“We’ve really done a lot!” said Johnson, adding that the board focuses on what they can do. “The board has a very positive view of ourselves and our community and what we can do.”

She added that the most important thing is everything the foundation has done has been because of its donors.

“We couldn’t do what we’ve done without the donors.”

She said the Youth Foundation raises money for its programs and the county elementary school students raise money through the Minnies for Pennies program for the Dolly Parton’s Imagination Library, which sends 1,000 books a month to youth in Washington County.

The students raised $2,534 this year for the program.

“No matter how much, it all adds up!” said Johnson.

The foundation has an 18-member board,  of which one-third are appointed by county school boards. Terms are three years, with a three term limit.

There are two employees: Johnson, who is the director and oversees the governance, public relations, donor development and donor management; and Lindsey Wade-Swift, who is the program financial manager, who oversees the grants, scholarships and financial aspect.

“Lindsey and I really complete each other,” said Johnson.

Currently, the total assets in the state for all foundations are $3,117,121,326.00.

In 2016, all Indiana community foundations combined awarded $154,000,000 in grants.

In honor of their 25th year, the WCCF has planned several community activities.

On April 24, the WCCF is honoring the men and women who keep the community safe with a reception at the Senior Citizen Center on Shelby Street. 

“We will be awarding grants to the departments and small gifts for the first 75 people to arrive,” said Johnson. 

The top three departments in attendance will win an additional $1,000 grant.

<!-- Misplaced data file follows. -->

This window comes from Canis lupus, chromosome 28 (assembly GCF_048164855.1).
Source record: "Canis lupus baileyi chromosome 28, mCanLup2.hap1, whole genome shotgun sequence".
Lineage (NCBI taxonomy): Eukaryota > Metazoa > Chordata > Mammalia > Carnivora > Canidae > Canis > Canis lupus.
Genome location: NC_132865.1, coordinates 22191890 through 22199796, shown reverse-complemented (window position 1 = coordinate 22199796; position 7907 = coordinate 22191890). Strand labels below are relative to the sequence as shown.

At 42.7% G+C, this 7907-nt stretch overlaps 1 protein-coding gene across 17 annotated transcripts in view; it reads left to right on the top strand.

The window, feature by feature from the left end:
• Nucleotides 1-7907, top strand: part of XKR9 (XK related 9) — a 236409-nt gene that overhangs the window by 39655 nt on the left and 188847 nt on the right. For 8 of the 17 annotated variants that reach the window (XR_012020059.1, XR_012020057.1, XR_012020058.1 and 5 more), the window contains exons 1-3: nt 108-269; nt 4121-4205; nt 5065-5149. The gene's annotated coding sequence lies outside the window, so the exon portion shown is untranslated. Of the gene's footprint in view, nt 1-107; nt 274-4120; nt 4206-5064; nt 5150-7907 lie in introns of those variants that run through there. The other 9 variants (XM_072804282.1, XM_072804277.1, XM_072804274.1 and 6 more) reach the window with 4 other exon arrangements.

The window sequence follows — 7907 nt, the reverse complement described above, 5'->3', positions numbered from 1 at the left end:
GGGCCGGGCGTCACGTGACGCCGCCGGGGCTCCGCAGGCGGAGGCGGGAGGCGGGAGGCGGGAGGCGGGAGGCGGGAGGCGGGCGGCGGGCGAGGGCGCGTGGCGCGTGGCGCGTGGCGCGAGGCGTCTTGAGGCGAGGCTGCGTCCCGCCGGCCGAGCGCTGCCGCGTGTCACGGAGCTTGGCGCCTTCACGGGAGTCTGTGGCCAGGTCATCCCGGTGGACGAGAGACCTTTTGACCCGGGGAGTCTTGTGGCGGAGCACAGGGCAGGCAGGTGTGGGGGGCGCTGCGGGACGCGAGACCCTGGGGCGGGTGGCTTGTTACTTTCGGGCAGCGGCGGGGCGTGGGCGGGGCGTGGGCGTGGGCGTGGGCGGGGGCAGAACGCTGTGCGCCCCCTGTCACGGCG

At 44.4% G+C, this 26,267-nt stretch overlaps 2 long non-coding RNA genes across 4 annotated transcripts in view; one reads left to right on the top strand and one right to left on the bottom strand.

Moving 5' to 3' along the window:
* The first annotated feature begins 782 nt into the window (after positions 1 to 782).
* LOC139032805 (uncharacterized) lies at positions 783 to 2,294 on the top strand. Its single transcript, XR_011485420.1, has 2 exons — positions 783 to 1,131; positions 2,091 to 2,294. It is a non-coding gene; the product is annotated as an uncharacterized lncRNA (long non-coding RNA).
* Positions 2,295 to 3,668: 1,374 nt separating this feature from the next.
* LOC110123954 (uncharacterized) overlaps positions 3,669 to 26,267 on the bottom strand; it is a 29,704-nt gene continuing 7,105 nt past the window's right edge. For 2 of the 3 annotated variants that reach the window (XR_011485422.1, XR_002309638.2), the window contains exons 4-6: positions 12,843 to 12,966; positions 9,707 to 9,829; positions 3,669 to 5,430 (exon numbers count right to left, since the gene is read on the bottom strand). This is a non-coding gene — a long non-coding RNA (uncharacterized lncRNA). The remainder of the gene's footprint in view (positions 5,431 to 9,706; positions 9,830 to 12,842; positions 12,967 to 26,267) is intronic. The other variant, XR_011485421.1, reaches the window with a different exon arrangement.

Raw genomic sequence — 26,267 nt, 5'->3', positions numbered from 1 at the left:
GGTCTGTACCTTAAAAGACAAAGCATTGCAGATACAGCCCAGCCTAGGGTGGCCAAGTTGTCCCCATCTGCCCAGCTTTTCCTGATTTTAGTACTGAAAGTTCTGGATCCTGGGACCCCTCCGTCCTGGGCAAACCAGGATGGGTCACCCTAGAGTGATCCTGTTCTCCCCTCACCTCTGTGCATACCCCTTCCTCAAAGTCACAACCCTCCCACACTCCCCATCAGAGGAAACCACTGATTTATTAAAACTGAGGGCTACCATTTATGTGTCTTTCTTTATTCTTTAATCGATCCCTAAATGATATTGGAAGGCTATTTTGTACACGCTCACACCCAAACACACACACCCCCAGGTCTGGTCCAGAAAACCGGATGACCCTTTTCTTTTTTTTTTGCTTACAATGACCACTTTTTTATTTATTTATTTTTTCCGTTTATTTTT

May 17-20, The Wall That Heals will be on display at the Community Learning Center complex. The community will have an opportunity to come and see the three-quarter scale replica of the Vietnam War Wall and view the educational trailer. Johnson is excited to bring this opportunity to the community.

In June, the foundation is bringing the Ron Clark Academy to Washington County. This is a full day session for all teachers in Washington County.

The WCCF will also be celebrating non profits for the month of June. They will play “Game of Phones,” which is a social media contest. There will be clues posted on the foundation’s website to locations in Washington County. Participants will be encouraged to take a selfie in front of each location and post it on the WCCF’s Facebook’s page to be entered into a drawing. The grand prize is a $500 gift card to Amazon. 

In July, the WCCF will celebrate donors at its annual meeting on July 12 at Cornerstone Hall. 

Visit the website at www.wccf.biz for more information and for updates on events planned for the 25th anniversary.

Johnson reiterated that the WCCF would not be possible without the community’s support.

“The donors are the artists, we are a paintbrush,” she said. “We are the tool people use to give back and make the community better.”